Three Suggestions for Handling Point of View
I did some Googling (when did this become a verb) and found tons…like tons of posts on this subject. However, we are not reading those posts we are reading The Weekend Novelist by Robert J. Ray and it offers a few suggestions we can work with.
While I do some reading, go get that refill you are in need of and bring me back a nibble. I haven’t had anything to speak of yet this morning. Meet me back here on the reading rug and remember, no spilling. I can only clean this thing so much before we will need a new one. You got new reading rug money? I sure don’t. Tuck in and let’s jump on the learnin’ journey.
- Close off your scene– keep it simple silly. In the early stages of your writing keep your ‘stage’ tight. A single room, a car, a blanket in the grass. Focus on this space and one characters POV. Focus on the details in that small closed-set space.
- Link every detail to your chosen character’s point of view- using their senses, what are they experiencing? When they react to stimuli around them, so does your reader.
- Have a reason for choosing a point of view- Is the story bigger than just one person? Is there so much we need to know that third person is best? Is the entire tale about one person and all they go through?
Practice Third Person Omniscient: Write down 4 or 5 events from your own life where at least three people were present, including you. Give yourself 10 minutes per piece- now write from other perspectives. What do those events look like from their POVs?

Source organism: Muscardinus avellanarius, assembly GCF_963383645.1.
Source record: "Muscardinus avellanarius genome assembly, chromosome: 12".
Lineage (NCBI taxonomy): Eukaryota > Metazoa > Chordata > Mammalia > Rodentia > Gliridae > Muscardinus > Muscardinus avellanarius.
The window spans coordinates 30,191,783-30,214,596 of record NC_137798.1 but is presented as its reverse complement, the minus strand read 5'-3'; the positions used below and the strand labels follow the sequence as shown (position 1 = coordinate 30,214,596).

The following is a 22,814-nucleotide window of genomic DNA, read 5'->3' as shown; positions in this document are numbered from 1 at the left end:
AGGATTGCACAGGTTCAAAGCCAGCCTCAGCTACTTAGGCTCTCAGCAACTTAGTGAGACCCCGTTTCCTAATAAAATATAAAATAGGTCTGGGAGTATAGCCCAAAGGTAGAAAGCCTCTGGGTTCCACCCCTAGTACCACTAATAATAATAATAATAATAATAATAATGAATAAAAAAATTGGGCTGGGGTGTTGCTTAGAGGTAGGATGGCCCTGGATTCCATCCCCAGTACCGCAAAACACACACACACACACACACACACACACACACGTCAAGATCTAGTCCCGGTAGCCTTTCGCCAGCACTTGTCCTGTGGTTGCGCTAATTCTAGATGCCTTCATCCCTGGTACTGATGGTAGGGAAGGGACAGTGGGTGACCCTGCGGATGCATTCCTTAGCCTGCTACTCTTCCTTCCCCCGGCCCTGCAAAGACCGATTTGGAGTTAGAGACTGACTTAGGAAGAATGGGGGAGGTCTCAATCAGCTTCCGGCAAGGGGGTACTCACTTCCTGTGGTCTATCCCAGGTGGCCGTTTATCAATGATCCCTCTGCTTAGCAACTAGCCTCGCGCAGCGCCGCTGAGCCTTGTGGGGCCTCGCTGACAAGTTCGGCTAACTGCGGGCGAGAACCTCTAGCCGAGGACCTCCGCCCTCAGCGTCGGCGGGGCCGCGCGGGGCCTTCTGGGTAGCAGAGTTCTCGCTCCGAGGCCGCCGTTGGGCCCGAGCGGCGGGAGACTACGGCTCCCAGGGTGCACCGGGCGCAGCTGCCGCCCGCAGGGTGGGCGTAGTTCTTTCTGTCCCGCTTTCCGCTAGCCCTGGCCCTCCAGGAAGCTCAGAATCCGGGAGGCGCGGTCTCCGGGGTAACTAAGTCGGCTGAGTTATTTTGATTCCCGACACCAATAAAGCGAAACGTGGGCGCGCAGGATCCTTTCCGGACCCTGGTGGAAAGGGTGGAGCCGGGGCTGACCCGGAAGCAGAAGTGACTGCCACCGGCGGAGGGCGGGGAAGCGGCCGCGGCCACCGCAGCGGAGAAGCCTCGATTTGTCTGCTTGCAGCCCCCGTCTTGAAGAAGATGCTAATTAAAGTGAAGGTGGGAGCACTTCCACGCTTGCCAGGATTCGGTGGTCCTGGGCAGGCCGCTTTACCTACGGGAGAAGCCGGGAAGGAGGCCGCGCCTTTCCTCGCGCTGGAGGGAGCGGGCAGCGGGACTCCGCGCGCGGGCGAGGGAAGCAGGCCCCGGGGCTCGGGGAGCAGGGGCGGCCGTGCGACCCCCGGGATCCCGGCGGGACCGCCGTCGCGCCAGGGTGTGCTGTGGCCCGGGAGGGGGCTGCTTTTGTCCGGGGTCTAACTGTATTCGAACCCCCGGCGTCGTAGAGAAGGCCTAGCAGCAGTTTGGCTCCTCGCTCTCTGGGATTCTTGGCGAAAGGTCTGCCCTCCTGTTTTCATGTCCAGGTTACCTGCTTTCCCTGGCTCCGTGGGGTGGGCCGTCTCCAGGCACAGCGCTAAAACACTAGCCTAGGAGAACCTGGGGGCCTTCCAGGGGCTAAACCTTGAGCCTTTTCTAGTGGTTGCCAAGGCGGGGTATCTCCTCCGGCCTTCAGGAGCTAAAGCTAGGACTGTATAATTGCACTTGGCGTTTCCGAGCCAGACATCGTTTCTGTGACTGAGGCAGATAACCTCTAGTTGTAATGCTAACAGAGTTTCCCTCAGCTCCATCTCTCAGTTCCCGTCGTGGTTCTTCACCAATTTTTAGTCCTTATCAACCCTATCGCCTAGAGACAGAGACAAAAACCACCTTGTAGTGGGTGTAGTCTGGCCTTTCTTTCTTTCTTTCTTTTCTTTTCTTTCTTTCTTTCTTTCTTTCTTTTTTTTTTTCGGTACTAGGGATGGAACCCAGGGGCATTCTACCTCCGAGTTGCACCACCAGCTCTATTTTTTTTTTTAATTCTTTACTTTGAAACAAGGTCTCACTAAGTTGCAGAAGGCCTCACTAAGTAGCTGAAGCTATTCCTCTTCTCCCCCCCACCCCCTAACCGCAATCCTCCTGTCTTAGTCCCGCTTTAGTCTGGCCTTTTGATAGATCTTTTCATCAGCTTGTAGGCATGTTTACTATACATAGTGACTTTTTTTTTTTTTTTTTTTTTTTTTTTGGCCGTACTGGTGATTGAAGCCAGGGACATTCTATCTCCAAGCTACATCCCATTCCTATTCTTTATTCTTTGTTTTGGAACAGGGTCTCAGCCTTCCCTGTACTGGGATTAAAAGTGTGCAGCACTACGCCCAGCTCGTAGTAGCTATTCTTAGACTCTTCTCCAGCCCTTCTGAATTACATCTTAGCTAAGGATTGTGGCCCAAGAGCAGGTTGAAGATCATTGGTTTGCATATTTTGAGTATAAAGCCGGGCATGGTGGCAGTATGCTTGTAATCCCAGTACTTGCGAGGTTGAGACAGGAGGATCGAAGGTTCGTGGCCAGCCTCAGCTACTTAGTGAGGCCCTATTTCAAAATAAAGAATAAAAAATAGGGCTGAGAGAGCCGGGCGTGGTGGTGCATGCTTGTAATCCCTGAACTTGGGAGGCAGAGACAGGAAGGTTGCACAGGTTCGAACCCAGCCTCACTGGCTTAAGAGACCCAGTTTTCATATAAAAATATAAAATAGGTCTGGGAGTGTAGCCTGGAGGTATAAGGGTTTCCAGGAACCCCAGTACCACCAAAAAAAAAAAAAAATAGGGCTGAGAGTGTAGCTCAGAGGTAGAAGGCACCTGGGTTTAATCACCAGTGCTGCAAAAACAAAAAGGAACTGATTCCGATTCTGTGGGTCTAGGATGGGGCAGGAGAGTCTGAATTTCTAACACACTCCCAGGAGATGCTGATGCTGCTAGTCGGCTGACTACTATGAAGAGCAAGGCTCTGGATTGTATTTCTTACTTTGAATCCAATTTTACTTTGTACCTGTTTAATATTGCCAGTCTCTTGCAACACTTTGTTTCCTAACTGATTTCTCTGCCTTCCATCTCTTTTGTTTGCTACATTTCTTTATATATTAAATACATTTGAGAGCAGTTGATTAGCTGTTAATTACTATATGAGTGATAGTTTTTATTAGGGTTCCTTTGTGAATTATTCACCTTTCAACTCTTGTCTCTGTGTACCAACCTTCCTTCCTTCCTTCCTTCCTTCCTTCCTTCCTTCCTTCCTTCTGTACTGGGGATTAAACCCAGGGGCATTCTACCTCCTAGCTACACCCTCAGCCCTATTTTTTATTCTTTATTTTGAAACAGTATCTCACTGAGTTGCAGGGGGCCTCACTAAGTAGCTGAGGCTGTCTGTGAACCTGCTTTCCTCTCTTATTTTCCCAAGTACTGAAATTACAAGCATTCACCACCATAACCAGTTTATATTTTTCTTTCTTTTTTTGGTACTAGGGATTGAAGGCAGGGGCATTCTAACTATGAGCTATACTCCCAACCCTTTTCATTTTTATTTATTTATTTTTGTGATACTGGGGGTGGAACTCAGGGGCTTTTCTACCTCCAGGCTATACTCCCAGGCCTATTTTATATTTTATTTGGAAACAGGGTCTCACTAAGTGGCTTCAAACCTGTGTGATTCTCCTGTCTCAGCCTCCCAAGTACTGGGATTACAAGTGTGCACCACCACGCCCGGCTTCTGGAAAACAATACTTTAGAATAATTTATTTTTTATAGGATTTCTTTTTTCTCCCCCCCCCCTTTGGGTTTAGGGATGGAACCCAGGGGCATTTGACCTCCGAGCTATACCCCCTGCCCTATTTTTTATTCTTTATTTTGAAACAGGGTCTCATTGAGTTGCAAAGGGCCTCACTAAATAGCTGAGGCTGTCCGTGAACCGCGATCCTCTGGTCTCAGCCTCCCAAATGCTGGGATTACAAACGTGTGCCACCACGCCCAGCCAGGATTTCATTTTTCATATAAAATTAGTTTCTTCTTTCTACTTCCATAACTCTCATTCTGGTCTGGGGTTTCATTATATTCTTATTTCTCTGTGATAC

POV and stage setup: Place two characters in a moving vehicle, (car, train, boat- whatever) now go back to our Weekend 6 post and write exploring distance in a scene.
Rewriting: Read into a recorder, have someone read it to you, or allow your computer to read #2 out loud. Listen and do rewrites, add detail, texture, sensory words for what your characters are feeling. Gotta love the knowledge that rewrites are a thing. Getting better and better.
Point of View and Sense Perception: Hard one here. Write a scene that starts with a single character in third person omniscient and have another character enter. Hard part- switch between them. Character A does something. Character B reacts – all in 3rd person.
In the next episode of…New Ink. Used Ideas. we will look at making chapters. The easy way is to write a scene, slap a chapter number on it and move onto the next scene. Wish I had done that with the book I am working on now. Keep doing this until you have written your novel. WooHoo! Good job. Or you could do it like I did and write what came and piece it all together in the end. I DO NOT recommend this. It has taken a year to figure out how all the pieces fit and fill in the spots that were missing. Argh!
So, until next time I will continue piecing Time Thief together and you keep social distancing and NOT INJECTING DISINFECTANT. Good Lawd.
Please remember that I am not trying to write this book for you word for word. I am skipping a lot of detail. I highly suggest you purchase the book and read between the lines.
Polish your sparkle and keep twirling.
Find joy. Be joy. Enjoy.
I’m always looking for new friends!
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